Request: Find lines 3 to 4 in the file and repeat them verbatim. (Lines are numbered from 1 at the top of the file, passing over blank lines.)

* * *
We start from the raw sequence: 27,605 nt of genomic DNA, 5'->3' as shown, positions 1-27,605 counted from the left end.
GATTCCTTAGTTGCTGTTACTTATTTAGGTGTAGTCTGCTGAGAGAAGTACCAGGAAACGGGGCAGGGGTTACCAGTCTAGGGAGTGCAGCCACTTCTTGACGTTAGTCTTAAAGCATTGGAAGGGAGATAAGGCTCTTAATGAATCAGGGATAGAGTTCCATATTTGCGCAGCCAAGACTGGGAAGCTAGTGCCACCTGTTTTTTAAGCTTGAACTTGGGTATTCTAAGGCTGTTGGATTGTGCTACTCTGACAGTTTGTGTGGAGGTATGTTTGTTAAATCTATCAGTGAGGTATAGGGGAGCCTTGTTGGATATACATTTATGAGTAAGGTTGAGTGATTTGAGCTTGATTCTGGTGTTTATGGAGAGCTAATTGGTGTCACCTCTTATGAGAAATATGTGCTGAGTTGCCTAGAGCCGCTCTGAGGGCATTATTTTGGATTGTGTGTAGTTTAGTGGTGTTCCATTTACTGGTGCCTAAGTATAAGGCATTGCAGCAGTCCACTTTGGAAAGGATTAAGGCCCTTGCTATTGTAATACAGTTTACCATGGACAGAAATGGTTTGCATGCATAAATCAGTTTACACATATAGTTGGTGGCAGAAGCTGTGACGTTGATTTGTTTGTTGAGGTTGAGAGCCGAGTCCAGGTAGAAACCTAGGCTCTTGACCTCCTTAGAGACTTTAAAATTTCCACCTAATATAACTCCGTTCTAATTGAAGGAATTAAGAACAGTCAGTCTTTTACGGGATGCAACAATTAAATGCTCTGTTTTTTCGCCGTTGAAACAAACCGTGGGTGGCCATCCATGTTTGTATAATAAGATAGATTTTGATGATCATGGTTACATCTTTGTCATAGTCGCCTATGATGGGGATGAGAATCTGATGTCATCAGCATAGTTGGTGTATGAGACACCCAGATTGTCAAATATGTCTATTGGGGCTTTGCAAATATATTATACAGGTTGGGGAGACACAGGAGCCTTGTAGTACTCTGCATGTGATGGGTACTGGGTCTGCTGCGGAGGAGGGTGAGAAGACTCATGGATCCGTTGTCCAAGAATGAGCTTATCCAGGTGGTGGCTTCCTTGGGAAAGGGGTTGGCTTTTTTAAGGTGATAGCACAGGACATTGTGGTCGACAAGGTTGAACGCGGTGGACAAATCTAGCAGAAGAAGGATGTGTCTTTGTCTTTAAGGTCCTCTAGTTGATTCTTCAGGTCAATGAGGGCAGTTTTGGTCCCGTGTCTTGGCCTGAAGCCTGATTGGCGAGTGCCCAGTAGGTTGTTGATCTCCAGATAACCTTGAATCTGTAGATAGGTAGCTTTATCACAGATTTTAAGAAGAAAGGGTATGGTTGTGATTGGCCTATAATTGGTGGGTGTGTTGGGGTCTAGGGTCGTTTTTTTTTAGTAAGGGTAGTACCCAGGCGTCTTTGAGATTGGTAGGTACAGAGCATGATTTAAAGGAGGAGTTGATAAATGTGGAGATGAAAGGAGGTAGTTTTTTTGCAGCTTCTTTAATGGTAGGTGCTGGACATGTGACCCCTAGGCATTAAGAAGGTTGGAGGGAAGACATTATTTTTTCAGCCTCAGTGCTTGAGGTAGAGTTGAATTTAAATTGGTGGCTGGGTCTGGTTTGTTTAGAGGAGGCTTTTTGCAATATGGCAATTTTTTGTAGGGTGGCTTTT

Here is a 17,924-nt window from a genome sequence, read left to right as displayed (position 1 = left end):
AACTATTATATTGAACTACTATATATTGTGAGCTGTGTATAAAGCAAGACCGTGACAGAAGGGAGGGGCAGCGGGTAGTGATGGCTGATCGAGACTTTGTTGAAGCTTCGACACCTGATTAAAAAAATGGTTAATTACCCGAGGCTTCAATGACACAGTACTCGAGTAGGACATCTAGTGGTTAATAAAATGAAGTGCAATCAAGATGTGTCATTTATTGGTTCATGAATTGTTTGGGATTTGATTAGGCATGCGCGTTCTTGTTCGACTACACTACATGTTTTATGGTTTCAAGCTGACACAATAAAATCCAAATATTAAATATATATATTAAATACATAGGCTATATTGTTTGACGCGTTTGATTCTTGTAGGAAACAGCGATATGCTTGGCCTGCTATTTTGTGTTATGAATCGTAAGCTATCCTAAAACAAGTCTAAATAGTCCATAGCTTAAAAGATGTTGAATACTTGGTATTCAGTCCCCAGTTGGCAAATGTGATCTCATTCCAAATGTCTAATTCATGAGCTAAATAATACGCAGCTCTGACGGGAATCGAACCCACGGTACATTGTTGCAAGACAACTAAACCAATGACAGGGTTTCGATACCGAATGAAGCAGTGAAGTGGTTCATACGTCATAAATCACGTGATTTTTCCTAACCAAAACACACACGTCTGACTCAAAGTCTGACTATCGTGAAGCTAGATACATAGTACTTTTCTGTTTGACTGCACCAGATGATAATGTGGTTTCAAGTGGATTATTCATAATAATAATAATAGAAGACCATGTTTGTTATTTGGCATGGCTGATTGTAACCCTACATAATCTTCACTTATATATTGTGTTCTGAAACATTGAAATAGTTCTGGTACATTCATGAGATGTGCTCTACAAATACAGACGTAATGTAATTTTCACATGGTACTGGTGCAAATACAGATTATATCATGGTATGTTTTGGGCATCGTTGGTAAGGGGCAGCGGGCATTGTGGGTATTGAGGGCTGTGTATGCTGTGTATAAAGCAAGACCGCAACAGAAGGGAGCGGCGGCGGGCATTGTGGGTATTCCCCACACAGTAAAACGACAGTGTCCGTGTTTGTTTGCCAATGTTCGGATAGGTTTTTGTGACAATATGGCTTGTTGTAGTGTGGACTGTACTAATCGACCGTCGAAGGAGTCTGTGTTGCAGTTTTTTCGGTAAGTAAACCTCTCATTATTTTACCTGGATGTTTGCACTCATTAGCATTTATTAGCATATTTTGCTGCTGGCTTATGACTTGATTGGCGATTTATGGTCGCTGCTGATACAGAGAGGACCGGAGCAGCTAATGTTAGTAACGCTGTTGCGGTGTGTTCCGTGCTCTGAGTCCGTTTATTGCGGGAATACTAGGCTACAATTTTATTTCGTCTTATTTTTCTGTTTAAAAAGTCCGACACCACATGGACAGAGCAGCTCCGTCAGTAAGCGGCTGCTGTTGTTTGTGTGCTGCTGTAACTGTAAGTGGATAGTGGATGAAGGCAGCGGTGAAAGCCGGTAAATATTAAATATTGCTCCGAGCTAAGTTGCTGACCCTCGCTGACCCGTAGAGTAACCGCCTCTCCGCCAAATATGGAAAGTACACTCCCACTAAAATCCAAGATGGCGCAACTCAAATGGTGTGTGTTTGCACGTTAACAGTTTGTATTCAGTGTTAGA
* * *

Here is a 17,924-nt window from a genome sequence, read left to right as displayed (position 1 = left end):
AACTATTATATTGAACTACTATATATTGTGAGCTGTGTATAAAGCAAGACCGTGACAGAAGGGAGGGGCAGCGGGTAGTGATGGCTGATCGAGACTTTGTTGAAGCTTCGACACCTGATTAAAAAAATGGTTAATTACCCGAGGCTTCAATGACACAGTACTCGAGTAGGACATCTAGTGGTTAATAAAATGAAGTGCAATCAAGATGTGTCATTTATTGGTTCATGAATTGTTTGGGATTTGATTAGGCATGCGCGTTCTTGTTCGACTACACTACATGTTTTATGGTTTCAAGCTGACACAATAAAATCCAAATATTAAATATATATATTAAATACATAGGCTATATTGTTTGACGCGTTTGATTCTTGTAGGAAACAGCGATATGCTTGGCCTGCTATTTTGTGTTATGAATCGTAAGCTATCCTAAAACAAGTCTAAATAGTCCATAGCTTAAAAGATGTTGAATACTTGGTATTCAGTCCCCAGTTGGCAAATGTGATCTCATTCCAAATGTCTAATTCATGAGCTAAATAATACGCAGCTCTGACGGGAATCGAACCCACGGTACATTGTTGCAAGACAACTAAACCAATGACAGGGTTTCGATACCGAATGAAGCAGTGAAGTGGTTCATACGTCATAAATCACGTGATTTTTCCTAACCAAAACACACACGTCTGACTCAAAGTCTGACTATCGTGAAGCTAGATACATAGTACTTTTCTGTTTGACTGCACCAGATGATAATGTGGTTTCAAGTGGATTATTCATAATAATAATAATAGAAGACCATGTTTGTTATTTGGCATGGCTGATTGTAACCCTACATAATCTTCACTTATATATTGTGTTCTGAAACATTGAAATAGTTCTGGTACATTCATGAGATGTGCTCTACAAATACAGACGTAATGTAATTTTCACATGGTACTGGTGCAAATACAGATTATATCATGGTATGTTTTGGGCATCGTTGGTAAGGGGCAGCGGGCATTGTGGGTATTGAGGGCTGTGTATGCTGTGTATAAAGCAAGACCGCAACAGAAGGGAGCGGCGGCGGGCATTGTGGGTATTCCCCACACAGTAAAACGACAGTGTCCGTGTTTGTTTGCCAATGTTCGGATAGGTTTTTGTGACAATATGGCTTGTTGTAGTGTGGACTGTACTAATCGACCGTCGAAGGAGTCTGTGTTGCAGTTTTTTCGGTAAGTAAACCTCTCATTATTTTACCTGGATGTTTGCACTCATTAGCATTTATTAGCATATTTTGCTGCTGGCTTATGACTTGATTGGCGATTTATGGTCGCTGCTGATACAGAGAGGACCGGAGCAGCTAATGTTAGTAACGCTGTTGCGGTGTGTTCCGTGCTCTGAGTCCGTTTATTGCGGGAATACTAGGCTACAATTTTATTTCGTCTTATTTTTCTGTTTAAAAAGTCCGACACCACATGGACAGAGCAGCTCCGTCAGTAAGCGGCTGCTGTTGTTTGTGTGCTGCTGTAACTGTAAGTGGATAGTGGATGAAGGCAGCGGTGAAAGCCGGTAAATATTAAATATTGCTCCGAGCTAAGTTGCTGACCCTCGCTGACCCGTAGAGTAACCGCCTCTCCGCCAAATATGGAAAGTACACTCCCACTAAAATCCAAGATGGCGCAACTCAAATGGTGTGTGTTTGCACGTTAACAGTTTGTATTCAGTGTTAGA